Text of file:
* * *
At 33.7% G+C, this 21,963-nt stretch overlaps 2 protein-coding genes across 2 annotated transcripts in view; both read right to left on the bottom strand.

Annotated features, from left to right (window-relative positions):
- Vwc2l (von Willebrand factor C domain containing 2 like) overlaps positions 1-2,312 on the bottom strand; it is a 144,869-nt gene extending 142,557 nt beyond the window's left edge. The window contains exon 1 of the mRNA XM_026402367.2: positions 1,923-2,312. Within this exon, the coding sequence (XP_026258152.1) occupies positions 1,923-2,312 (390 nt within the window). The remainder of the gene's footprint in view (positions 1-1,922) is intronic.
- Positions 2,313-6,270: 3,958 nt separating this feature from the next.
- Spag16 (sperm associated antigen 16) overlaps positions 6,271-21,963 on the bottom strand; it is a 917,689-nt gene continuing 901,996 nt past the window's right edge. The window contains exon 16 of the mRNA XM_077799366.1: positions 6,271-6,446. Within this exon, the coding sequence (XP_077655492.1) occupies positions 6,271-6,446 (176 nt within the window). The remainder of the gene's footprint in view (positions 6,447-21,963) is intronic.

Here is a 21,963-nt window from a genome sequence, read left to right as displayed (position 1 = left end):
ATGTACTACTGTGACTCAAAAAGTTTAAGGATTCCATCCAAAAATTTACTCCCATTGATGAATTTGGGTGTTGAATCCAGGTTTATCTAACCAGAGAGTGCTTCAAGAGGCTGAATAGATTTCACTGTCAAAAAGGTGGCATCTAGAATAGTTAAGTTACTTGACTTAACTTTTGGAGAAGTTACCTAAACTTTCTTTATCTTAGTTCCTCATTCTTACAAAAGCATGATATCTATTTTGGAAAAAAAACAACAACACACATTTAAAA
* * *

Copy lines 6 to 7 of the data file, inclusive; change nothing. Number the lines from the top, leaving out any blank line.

Here is a 21,963-nt window from a genome sequence, read left to right as displayed (position 1 = left end):
ATGTACTACTGTGACTCAAAAAGTTTAAGGATTCCATCCAAAAATTTACTCCCATTGATGAATTTGGGTGTTGAATCCAGGTTTATCTAACCAGAGAGTGCTTCAAGAGGCTGAATAGATTTCACTGTCAAAAAGGTGGCATCTAGAATAGTTAAGTTACTTGACTTAACTTTTGGAGAAGTTACCTAAACTTTCTTTATCTTAGTTCCTCATTCTTACAAAAGCATGATATCTATTTTGGAAAAAAAACAACAACACACATTTAAAA